Libya: Is cost of military mission sustainable?
As Britain flexes its military muscle at Col Muammar Gaddafi alongside international partners, it's the human not economic cost that is foremost in people's minds.
But with the government intent on saving billions of pounds and with no clear exit strategy in Libya, just how financially sustainable is the mission?
Prof Malcolm Charmers, from defence think-tank the Royal United Services Institute, says the cost will fluctuate dramatically depending on which direction the mission takes.
"If the war goes on for a relatively limited time - weeks rather than months - then we're talking about relatively small sums - at least compared to Afghanistan, which costs £4bn a year," he said.
"If this goes on for less than a month and is primarily air-powered, then hundreds of millions at most. The cost could start rising sharply if you had significant ground operations."
He said the war could be lengthened if there was a stalemate on the ground between the rebels and Libyan government which the coalition could only break with ground action.
Prof Charmers pointed out that in the 1999 air war against Serbia in Kosovo, Nato became frustrated with its ineffective military strikes and increasingly began to target infrastructure.
That meant the number of sorties, and therefore the cost, remained high - a scenario he doubted for Libya but could not rule out.
Over the past few days, Britain's military firepower towards Libya - and inevitably its costs - have been growing.
A Royal Navy Trafalgar class submarine has been firing Tomahawk cruise missiles from the Mediterranean, and Tornados have launched long sorties from RAF Marham in Norfolk.
Typhoon jets are on standby in Italy, Hercules planes have been mobilised and two Royal Navy ships have begun a naval blockade.
Air-to-air tankers are needed to refuel the Tornados, then there are surveillance aircraft, Airborne Warning and Control Systems (Awacs), service costs, and the possible deployment of special forces.
Prof Charmers says the cost of a single cruise missile is about £500,000, while a single Tornado sortie is about £30,000 - in fuel alone.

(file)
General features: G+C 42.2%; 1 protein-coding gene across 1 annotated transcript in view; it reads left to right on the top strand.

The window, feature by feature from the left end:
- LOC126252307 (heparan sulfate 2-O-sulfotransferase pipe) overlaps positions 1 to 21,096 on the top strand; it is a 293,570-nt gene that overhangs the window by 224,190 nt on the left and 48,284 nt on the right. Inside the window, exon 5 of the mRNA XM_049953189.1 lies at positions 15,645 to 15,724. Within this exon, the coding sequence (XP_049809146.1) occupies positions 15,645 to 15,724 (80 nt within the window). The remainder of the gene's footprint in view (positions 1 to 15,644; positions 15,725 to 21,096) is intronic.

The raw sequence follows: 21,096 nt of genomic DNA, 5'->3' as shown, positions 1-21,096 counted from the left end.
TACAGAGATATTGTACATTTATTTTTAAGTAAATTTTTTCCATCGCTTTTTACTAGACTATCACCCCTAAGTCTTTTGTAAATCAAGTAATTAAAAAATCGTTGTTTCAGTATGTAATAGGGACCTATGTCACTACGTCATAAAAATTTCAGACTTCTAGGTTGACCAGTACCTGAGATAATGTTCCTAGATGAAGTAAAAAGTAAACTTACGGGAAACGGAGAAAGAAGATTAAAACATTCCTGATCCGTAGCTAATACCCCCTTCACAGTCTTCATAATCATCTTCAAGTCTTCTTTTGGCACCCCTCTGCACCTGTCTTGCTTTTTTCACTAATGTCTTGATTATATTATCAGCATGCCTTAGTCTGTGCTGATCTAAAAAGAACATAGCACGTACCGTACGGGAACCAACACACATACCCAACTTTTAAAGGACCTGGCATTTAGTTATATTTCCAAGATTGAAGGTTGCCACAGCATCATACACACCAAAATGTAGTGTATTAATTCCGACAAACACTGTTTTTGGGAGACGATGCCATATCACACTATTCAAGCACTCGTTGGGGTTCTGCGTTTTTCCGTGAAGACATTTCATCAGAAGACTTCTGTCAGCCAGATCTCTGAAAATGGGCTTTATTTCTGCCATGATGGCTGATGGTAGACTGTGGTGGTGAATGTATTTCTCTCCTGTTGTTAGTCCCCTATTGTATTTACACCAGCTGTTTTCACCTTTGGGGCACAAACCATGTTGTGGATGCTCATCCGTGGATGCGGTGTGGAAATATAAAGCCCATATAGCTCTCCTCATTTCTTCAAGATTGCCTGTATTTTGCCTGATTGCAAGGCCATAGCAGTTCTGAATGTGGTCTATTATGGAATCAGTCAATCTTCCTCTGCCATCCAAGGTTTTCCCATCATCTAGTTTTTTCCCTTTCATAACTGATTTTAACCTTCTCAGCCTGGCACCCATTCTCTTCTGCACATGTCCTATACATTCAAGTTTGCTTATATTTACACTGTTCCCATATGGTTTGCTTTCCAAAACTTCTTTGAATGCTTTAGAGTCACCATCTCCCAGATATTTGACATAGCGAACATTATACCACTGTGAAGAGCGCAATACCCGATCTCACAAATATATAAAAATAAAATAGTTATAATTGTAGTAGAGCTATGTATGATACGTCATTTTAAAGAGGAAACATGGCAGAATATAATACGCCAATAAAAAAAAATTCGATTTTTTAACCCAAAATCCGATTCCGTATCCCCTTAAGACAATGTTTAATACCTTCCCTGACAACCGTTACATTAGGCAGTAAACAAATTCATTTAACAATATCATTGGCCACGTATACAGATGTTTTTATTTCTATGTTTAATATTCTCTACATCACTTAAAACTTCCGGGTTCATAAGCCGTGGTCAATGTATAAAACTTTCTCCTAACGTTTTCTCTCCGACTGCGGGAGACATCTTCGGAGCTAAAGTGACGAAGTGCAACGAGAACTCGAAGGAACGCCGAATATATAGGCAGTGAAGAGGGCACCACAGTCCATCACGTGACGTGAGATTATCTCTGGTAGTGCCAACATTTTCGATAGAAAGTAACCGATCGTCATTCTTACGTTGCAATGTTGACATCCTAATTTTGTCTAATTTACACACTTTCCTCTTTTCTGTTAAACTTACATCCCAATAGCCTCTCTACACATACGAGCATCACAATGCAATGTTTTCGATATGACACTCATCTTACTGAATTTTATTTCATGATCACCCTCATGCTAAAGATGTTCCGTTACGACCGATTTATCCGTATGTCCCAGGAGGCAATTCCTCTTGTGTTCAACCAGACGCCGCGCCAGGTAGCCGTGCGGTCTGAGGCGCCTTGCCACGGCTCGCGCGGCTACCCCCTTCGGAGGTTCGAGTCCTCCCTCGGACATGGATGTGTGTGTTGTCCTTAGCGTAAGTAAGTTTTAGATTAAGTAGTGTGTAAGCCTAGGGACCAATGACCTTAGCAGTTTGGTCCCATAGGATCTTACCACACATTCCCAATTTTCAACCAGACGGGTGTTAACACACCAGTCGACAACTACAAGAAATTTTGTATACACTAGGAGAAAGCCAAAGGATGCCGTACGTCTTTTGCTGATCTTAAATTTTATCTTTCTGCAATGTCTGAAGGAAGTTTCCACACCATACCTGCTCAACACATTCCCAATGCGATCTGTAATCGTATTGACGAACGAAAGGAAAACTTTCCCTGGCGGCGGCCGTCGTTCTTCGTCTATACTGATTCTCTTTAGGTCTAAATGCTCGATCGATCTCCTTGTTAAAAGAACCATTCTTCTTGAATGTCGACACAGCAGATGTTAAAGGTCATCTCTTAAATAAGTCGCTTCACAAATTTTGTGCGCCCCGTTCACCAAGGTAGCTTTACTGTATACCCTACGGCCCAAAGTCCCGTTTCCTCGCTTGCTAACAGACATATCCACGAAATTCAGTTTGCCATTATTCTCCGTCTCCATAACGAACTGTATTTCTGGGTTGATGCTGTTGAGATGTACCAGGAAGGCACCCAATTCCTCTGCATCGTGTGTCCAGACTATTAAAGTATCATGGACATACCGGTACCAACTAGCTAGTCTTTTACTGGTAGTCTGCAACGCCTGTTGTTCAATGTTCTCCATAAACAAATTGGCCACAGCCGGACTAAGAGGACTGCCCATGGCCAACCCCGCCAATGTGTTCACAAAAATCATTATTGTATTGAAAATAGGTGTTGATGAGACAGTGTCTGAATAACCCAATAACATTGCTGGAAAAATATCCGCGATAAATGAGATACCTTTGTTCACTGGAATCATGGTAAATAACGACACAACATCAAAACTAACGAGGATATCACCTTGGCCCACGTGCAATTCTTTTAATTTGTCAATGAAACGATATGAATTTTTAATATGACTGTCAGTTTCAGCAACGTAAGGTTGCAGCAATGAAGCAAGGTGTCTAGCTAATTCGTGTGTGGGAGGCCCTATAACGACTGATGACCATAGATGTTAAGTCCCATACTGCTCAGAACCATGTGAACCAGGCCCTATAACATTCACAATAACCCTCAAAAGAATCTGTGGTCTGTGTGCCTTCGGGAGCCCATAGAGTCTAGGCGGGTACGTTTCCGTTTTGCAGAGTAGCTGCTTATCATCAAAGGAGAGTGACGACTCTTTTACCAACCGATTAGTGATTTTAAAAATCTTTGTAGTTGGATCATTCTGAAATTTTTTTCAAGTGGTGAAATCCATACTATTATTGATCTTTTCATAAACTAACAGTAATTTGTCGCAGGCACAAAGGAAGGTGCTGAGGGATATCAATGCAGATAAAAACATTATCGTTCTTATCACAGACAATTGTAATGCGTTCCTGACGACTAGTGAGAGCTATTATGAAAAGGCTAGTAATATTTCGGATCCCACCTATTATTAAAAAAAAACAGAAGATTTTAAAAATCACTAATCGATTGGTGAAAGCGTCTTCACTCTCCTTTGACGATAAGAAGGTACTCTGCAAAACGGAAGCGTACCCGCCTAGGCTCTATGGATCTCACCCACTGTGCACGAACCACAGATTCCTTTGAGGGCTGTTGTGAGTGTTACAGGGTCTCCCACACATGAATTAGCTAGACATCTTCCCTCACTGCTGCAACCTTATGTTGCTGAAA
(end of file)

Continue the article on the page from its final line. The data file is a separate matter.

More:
If a Tornado was downed, and had to be replaced, it would cost the Treasury upwards of £50m, he warned.
The US and UK have already fired more than 110 cruise missiles, but it is not clear how many were launched by Britain.
Drawing comparisons with Afghanistan and Iraq, the professor said any ground operation in Libya would probably be shorter and easier to get through.
"The big cost in Afghanistan and Iraq was not the fighting at the beginning but the occupation that followed," he said.
"If there was quick military action [in Libya] to help rebels or protect the civilian population, the cost would not be enormous providing it was short lived."
He said the current costs were "sustainable" and "containable" as long as the conflict had sustained public backing.
"Cost is not the central issue, the central issue is whether we are seen to be carrying out what we set out to do.
"It's whether people agree with the mission and whether we are achieving that," he said.
The action in Libya follows the government's strategic defence review last October, which outlined cuts of £4.7bn over four years, with defence spending falling by 8% in that period.
When questioned on Monday whether the military action in Libya would be funded from the Ministry of Defence (MoD), a spokesman said: "It's too early to say how much it [the conflict] will cost, and therefore where the money will come from."
And a Treasury spokesman said on Monday: "Further work is being carried out in relation to the potential costs surrounding this operation.
"Depending on the size, scale and associated costs of the operation, the MoD has the ability to seek additional funding from the HM Treasury Reserve for the net additional costs to Defence."
But on Tuesday, Chancellor George Osborne confirmed to MPs that the cost would be fully met by the Treasury's reserve.
He said the MoD estimated the operation would cost tens rather than hundreds of millions.